Now, when you see a lengthy list of all the items covered in “review of systems,” and the patient tells you the exam only took less than a minute, there seems to be a discrepancy. With the advent of electronic medical records, that assumption of accuracy no longer holds. With pull-down menus and pre-programmed paragraphs, the electronic system allows a doctor to simply click a button to record what happened, and therefore what would be billed.

A recent study published in the JAMA Network in September of 2019 found that nearly half of the physical exam findings documented in the electronic record never happened. A team of observers noted what was actually done in numerous exams and then compared that with the electronic record.

The financial incentives for a hospital to bill for more complete assessments and exams may be a partial explanation. The fact is that the electronic record is a billing document, and often not a true reflection of what the physician has done. There are also time pressures on providers to record, for example, a full neurological exam when there was only a quick assessment.

The dangers in this practice are obvious. For example, the electronic record notes that a doctor did a complete review of systems and that the patient was neurologically intact. When there are focal neurological signs the next day, the provider assumes this is a new development and may take different actions than if it was known the symptoms were there 24 hours earlier.

While the old saying was “if it’s not documented, it wasn’t done”, perhaps a new one is more accurate: “if it is documented, it probably wasn’t done”.

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Doctors may be making house calls again (with a technological twist, of course)

Posted Thursday, October 24, 2019 by Carl-Erich Kruse

Though many of us have never seen a doctor on a house call, we all likely think fondly of the idea. A kindly doctor, who takes his or her time, focuses on what matters most: the patient. The scenes in shows like Marcus Welby, MD, are ones with no shots of frantic frustrated calls with insurers, or of overworked providers juggling 20+ patients with administrative responsibilities. That era is long gone, if it ever existed. Or is it?

Recent investments in startups focusing on house call companies portends a potential return of the kindly doctor with a black bag. Except in the new future the doctor will be capitalizing on technology to speed many of the time consuming administrative tasks. We, as a society, have grown increasingly accustomed to food, groceries, and shopping being brought to us; perhaps the leap to bringing a doctor to our door is not such a long one, then.

The appeal, though, is not just nostalgia. Some of the arguments that have brought investment to these startups include the obvious convenience factor, but one startup argues that its service has reduced urgent care and emergency department visits by as much as 71%, and saved a half a million dollars in overall healthcare costs.

For purposes of this blog, what does this mean for the quality of care? Ideally providers get a better sense of a patient’s symptoms and complaints while they can see them in their natural environment. That visit may allow more opportunity to connect with patients, again, comfortable in their own home. Certainly, patients will have fewer “no shows” in this scenario, and perhaps even some who are uncomfortable with doctors offices may be more willing to bring one into their own home.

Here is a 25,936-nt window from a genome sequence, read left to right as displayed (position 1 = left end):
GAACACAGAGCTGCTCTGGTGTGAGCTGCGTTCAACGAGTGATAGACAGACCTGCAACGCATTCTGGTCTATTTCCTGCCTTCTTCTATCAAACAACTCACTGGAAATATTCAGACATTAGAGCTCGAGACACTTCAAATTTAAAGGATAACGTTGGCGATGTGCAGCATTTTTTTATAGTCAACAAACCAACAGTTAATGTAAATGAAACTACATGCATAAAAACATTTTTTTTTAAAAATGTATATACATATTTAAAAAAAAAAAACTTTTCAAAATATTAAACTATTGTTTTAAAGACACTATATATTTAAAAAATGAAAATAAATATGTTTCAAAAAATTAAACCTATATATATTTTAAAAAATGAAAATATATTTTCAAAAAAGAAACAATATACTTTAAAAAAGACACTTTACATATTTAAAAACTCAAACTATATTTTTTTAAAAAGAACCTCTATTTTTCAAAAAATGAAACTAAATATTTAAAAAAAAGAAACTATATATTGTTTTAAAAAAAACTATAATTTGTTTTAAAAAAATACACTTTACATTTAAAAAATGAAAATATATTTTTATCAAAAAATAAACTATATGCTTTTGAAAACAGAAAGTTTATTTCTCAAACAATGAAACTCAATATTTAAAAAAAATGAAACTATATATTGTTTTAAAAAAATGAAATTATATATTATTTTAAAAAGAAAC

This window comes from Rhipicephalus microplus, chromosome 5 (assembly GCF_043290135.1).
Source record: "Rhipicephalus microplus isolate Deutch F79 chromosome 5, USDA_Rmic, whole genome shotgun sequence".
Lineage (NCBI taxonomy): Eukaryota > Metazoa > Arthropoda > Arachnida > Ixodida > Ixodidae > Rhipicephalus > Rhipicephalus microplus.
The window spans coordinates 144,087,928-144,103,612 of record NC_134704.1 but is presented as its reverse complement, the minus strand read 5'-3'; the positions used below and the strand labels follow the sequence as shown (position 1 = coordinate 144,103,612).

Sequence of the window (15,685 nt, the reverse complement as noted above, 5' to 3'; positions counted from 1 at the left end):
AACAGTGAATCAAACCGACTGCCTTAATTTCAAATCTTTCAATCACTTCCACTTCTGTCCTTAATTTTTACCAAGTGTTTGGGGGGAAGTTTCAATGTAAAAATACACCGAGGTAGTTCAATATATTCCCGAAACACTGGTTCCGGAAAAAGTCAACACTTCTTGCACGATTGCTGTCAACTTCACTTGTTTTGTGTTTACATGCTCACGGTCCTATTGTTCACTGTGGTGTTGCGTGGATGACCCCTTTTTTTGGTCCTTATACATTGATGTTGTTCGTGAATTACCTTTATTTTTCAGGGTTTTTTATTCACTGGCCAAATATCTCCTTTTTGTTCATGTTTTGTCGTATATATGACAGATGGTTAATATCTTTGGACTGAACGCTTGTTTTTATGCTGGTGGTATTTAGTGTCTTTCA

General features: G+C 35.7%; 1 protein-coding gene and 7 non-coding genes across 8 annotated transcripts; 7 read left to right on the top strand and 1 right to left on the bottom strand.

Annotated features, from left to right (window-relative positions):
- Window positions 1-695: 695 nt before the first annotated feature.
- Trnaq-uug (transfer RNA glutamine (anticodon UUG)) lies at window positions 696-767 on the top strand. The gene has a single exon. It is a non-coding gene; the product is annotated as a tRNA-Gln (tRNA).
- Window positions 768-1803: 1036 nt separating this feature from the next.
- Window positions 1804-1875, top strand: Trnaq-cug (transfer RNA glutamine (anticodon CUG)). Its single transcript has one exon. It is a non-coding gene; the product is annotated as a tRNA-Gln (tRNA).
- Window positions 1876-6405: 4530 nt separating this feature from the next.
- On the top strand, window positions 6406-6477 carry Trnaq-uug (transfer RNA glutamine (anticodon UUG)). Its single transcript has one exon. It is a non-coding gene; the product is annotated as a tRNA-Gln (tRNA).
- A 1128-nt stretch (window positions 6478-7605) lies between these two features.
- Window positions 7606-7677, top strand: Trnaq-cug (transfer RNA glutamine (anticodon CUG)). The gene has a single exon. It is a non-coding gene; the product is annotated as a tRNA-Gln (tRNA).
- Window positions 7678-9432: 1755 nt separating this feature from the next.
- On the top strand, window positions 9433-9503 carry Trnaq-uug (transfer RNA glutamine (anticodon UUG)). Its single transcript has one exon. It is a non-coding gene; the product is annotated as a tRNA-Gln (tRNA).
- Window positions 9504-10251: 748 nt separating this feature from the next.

On the other hand, doctors who see patients coming to them are commonly overworked and overstressed; this model is asking the doctors to commute (in traffic!) from patient to patient. How many patients will a provider be expected to see in a day? Who are the providers these startups are hiring to provide care? And how much continuity of care will there really be?

Call us cynics, but the idea may sound better than its actual execution. Perhaps larger, more established medical care systems will dip their toes further into the pool, and the door-to-door health care delivery model will benefit from the solid foundations of established health systems.

It is early to tell if this idea will take hold and whether it will actually improve delivery of health care.

Read the original article here: Heal, a medical house calls startup, acquires Doctors on Call

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Controversy Over Which Comes First In Sepsis: Antibiotics or Blood Culture.

Posted Monday, October 21, 2019 by Gene Moen

An ongoing dilemma in treating patients with suspected sepsis has existed for years. In most cases, antibiotics is the first treatment, but which antibiotics should be given?

Some physicians, especially internal medicine or infectious disease specialists, want to know which organisms are causing the infection before deciding on which antibiotics to use. Using the wrong antibiotic can be a waste of time and delay proper treatment. Emergency room physicians, on the other hand, view prompt initiation of antimicrobial therapy as a critical determinant of survival.

The controversy was clouded by lack of knowledge of how quickly blood cultures lose their ability to grow organisms after antibiotics are given. A recent study done by Brigham and Women’s Hospital in Boston, described in Annals of Internal Medicine, found that if a doctor wants an accurate reading from sepsis patients’ blood cultures, starting antibiotics before you’ve drawn the blood samples can mean a significant reduction in accuracy of the cultures.

In general, the accuracy of blood cultures taken before antibiotic treatment were positive for specific pathogens in 31.4% of patients, compared with 19.4% when antibiotic treatment had already been started. One result of the study was the finding that even when cultures are performed very rapidly after antibiotics, they lose much of their diagnostic accuracy.

Of course, this has not resolved the ongoing controversy. Experts acknowledge the higher diagnostic value of blood cultures prior to giving antibiotics, but warn of “unintentional treatment delays” given the higher risk for death associated with a delay in treatment. Further studies are needed to determine which patients should have blood drawn before antimicrobial treatment and which can withstand the delays resulting from waiting for culture results. And clinicians are urged to emphasize the need for very rapid blood cultures so the delay before starting antibiotics is as short as possible.